PW Day 4 (Trip 2 – Day 1)
Saturday, 27th May 2017 – Hebden Bridge to Ickornshaw – 16 miles
Roughly ten months after our departure from Hebden Bridge we found ourselves heading back north once again. We had planned a series of three trips back to the Pennine Way over the spring and summer of 2017 and this was to be the first of them. The late spring Bank Holiday weekend gave the prospect of an extra walking day, but it also meant far more expensive train fares and a reluctant decision to travel up by car.
Although much cheaper, travelling by car gave us a logistical problem of how to walk in one direction and also move the car.
The solution was complicated.
We would overnight first in Burnley, leave the car there and then travel by early morning bus to Hebden. After the 1st day’s walk we would bus back from Ickornshaw to Burnley. We would then drive that evening to our accommodation for the next two nights in Gargrave.
For the 2nd day’s walk we would travel back to Ickornshaw using a combination of train and bus and then spend the day walking back to Gargrave.
For the 3rd day we would walk out from Gargrave to Malham and then return by bus.
All went to schedule and after a night at a Holiday Inn in Burnley we arrived back at Callis Bridge at 9am on Saturday, 27th May. We immediately began the long and arduous climb up the hillside passing little cottages and hamlets as we went. The way was not so obvious, it was a series of zig zags up the hill, but we managed to navigate okay. Stoodley Pike was still clearly visible in the distance.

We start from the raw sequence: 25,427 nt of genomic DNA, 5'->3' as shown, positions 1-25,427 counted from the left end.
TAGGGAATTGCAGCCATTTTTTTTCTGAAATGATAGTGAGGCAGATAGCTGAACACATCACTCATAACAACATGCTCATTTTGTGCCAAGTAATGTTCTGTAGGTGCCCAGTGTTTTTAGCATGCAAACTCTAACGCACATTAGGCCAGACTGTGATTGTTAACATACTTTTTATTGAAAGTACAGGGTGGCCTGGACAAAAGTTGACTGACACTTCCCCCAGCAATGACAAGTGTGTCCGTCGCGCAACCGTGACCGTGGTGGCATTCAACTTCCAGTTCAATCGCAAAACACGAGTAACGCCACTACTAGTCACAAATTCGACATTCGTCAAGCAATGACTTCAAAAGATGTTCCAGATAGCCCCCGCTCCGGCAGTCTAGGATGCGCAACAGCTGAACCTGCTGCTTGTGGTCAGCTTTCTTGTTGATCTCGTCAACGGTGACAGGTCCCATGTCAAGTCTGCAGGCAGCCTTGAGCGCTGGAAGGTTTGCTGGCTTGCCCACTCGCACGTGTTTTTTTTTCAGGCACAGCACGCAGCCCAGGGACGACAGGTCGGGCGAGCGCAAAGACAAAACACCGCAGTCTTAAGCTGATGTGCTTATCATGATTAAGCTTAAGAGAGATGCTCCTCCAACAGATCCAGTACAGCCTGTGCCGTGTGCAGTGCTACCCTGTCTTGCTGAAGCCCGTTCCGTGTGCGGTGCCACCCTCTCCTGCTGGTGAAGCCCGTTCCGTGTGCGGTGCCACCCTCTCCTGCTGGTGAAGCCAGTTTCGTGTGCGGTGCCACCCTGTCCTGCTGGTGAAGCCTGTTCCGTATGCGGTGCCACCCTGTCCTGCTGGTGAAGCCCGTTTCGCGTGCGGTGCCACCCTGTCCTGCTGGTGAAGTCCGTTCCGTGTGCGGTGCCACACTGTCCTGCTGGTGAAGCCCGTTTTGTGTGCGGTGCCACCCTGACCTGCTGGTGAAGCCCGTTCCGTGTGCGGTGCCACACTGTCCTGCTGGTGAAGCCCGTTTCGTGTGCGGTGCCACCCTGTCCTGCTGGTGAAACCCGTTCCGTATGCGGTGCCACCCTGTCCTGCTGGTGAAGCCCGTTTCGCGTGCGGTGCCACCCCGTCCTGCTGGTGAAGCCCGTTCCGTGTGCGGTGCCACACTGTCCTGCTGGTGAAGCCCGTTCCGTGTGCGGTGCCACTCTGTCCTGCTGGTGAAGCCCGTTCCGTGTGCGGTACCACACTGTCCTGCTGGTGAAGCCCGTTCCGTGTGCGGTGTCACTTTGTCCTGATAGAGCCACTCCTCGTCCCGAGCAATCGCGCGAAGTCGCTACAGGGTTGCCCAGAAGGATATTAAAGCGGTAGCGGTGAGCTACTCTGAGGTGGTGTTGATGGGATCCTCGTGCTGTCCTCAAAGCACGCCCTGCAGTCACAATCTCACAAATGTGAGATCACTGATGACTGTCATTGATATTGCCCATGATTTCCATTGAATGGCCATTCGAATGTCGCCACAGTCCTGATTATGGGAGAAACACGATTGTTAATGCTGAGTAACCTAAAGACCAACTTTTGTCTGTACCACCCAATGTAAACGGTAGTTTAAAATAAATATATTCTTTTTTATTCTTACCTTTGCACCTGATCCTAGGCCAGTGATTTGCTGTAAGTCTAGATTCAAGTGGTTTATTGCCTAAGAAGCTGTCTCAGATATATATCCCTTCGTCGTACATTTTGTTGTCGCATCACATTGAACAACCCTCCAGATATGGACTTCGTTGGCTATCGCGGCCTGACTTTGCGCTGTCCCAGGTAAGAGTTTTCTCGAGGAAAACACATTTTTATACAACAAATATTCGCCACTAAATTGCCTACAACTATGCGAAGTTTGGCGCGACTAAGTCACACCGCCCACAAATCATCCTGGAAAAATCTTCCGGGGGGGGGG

Before not too long we were at the top and making our way through bluebell-and-buttercup-filled fields to the ridge near Colden. We stopped for a break overlooking Colden Clough.
Then we descended into the wonderful Colden Clough. Almost immediately we climbed out again and arrived at a remote moor road. We followed the road and it took us to the Walshaw Reservoirs. We crossed the lower one on the dam. We followed the path up the its eastern edge and then passed over to the middle Walshaw Reservoir.
Halfway along the middle Reservoir we branched off and took the slabbed path towards Top Withins. The path was over the moor and felt quite remote at times.
Eventually the ruined house at Top Withins came into view. This is rumoured to be the location of Wuthering Heights in the Bronte novel. The village of Howarth is just down the hill and a walk known as the Bronte Trail (signposted in Japanese) leads up from there and follows the Pennine Way for a while. We chose to have lunch at Top Withins. We were not alone and as we ate we counted at least another 20 walkers who had come up from Howarth to inspect the building.
The weather, which had been wonderfully sunny until now, began to change suddenly. Soon after we had set off again the sky went completely dark and it began to rain, then hail and finally thunder and lightning. It was a pretty violent and dark storm. On top of a hill was clearly not the best place to be. Luckily we were heading down at that point.
In the chaos of the thunder and lightning we missed the point where the Pennine Way turns off the main track and heads down to Ponden. We had been descending for about 10 minutes before we realised our mistake. By chance, we were able to confirm directions from two locals who happened to be heading up the hill (in a thunderstorm!) and were soon on the correct path again.
By the time we had reached Ponden Reservoir the sun had come out again. We managed to dry off as we skirted the reservoir and then began the long climb up the north side of the valley and out onto Ickornshaw moor.